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What To Know About GM, Lordstown And Trump

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What To Know About GM, Lordstown And Trump

General Motors Company (NYSE: GM) said it will negotiate with the United Automobile Workers — and the UAW only — this fall to decide the fate of the recently shuttered Lordstown, Ohio, plant. But some stakeholders are growing impatient.

“Why wait, start them now!” President Donald Trump tweeted Monday morning. “I want jobs to stay in the U.S.A. and want Lordstown (Ohio), in one of the best economies in our history, opened or sold to a company who will open it up fast!”

"Lordstown is the first of the four US plants GM is closing. It had 1,435 hourly workers last year at the time the company announced plans to close it," according to CNN.

What Happened

Last week, Toyota Motor Corp (NYSE: TM) announced plans to boost its investment in U.S. manufacturing. The foreign expansion seemed to spook Trump, who tweeted a Saturday plea to GM to reopen its Lordstown plant.

He followed Sunday with critiques of UAW leadership and GM CEO Mary Barra.

GM responded to the tweets with a Sunday press release asserting its ultimate authority on the future of discontinued plants.

"To be clear, under the terms of the UAW-GM National Agreement, the ultimate future of the unallocated plants will be resolved between GM and the UAW,” the firm said. “We remain open to talking with all affected stakeholders, but our main focus remains on our employees and offering them jobs in our plants where we have growth opportunities. We have now placed over 1,000 employees from our unallocated plants to other GM locations, and we have opportunities available for virtually all impacted employees."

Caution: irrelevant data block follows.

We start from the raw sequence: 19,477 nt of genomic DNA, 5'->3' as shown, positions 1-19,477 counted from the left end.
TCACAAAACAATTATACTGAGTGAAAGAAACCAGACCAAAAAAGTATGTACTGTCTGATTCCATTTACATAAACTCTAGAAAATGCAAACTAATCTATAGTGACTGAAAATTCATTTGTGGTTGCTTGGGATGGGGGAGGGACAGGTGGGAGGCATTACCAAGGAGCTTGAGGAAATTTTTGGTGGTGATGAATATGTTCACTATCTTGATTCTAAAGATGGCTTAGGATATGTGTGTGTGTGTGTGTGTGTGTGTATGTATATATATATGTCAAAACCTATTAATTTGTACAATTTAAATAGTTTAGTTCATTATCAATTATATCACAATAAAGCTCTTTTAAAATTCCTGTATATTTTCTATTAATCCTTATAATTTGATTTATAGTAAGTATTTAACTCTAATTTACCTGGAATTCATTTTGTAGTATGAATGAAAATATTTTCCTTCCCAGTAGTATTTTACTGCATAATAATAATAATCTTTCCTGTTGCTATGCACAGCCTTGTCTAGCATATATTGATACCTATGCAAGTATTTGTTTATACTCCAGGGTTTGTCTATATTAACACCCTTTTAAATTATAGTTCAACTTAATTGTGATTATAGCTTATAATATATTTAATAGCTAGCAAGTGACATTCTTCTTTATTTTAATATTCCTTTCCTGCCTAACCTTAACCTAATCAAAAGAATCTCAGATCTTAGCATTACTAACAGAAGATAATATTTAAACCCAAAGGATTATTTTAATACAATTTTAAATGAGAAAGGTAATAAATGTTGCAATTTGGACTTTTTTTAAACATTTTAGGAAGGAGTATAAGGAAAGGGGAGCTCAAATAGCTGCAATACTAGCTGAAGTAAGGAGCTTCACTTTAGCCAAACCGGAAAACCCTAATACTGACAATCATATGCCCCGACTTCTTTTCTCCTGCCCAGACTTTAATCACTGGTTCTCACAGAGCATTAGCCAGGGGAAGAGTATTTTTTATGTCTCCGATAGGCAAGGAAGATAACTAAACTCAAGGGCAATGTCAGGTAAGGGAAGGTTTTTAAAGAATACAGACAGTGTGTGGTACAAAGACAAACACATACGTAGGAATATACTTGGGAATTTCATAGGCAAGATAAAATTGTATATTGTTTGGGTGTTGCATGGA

Why It’s Important

The UAW is suing GM for closing the Lordstown plant, which allegedly violates GM’s 2015 contract. Trump and other lawmakers have also criticized management’s restructuring plans, which include the closure of five North American plants by early next year.

GM justifies its course by citing changing market conditions. The company will discontinue products built at the targeted plants and save $2.5 billion this year in the process.

The political and union backlash stunts GM’s strategy to realign with consumer preferences and cut costs as it competes with rising rivals in Tesla Inc (NASDAQ: TSLA) and foreign automakers.

GM will negotiate with union leaders in September or October. Some have speculated they may consider a sale to Tesla.

GM traded lower by 1 percent Monday to $37.66 per share.

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Photo credit: InSapphoWeTrust, Wikimedia. The Cruze was built in the Lordstown plant.

Posted-In: Donald Trump Lordstown Mary Barra Ohio UAWNews Top Stories Media Best of Benzinga

 

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